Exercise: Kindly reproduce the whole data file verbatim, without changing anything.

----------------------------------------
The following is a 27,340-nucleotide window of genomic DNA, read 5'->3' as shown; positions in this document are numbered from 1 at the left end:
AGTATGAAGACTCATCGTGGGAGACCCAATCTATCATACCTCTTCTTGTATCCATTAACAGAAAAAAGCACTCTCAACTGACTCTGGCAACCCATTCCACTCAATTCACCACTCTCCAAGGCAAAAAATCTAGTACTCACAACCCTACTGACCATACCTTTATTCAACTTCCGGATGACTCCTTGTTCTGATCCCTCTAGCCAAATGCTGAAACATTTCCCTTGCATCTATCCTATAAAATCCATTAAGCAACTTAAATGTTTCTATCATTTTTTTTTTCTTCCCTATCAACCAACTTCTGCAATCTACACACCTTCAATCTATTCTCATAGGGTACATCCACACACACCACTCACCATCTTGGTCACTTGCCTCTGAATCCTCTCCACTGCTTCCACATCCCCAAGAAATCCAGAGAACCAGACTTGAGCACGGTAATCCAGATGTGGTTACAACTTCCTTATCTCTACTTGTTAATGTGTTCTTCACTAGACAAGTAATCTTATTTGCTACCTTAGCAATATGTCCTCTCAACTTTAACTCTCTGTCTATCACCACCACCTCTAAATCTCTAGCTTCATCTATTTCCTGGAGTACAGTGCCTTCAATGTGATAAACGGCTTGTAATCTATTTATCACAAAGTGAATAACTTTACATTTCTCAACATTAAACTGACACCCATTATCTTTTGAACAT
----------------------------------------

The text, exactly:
The following is a 27,340-nucleotide window of genomic DNA, read 5'->3' as shown; positions in this document are numbered from 1 at the left end:
AGTATGAAGACTCATCGTGGGAGACCCAATCTATCATACCTCTTCTTGTATCCATTAACAGAAAAAAGCACTCTCAACTGACTCTGGCAACCCATTCCACTCAATTCACCACTCTCCAAGGCAAAAAATCTAGTACTCACAACCCTACTGACCATACCTTTATTCAACTTCCGGATGACTCCTTGTTCTGATCCCTCTAGCCAAATGCTGAAACATTTCCCTTGCATCTATCCTATAAAATCCATTAAGCAACTTAAATGTTTCTATCATTTTTTTTTTCTTCCCTATCAACCAACTTCTGCAATCTACACACCTTCAATCTATTCTCATAGGGTACATCCACACACACCACTCACCATCTTGGTCACTTGCCTCTGAATCCTCTCCACTGCTTCCACATCCCCAAGAAATCCAGAGAACCAGACTTGAGCACGGTAATCCAGATGTGGTTACAACTTCCTTATCTCTACTTGTTAATGTGTTCTTCACTAGACAAGTAATCTTATTTGCTACCTTAGCAATATGTCCTCTCAACTTTAACTCTCTGTCTATCACCACCACCTCTAAATCTCTAGCTTCATCTATTTCCTGGAGTACAGTGCCTTCAATGTGATAAACGGCTTGTAATCTATTTATCACAAAGTGAATAACTTTACATTTCTCAACATTAAACTGACACCCATTATCTTTTGAACAT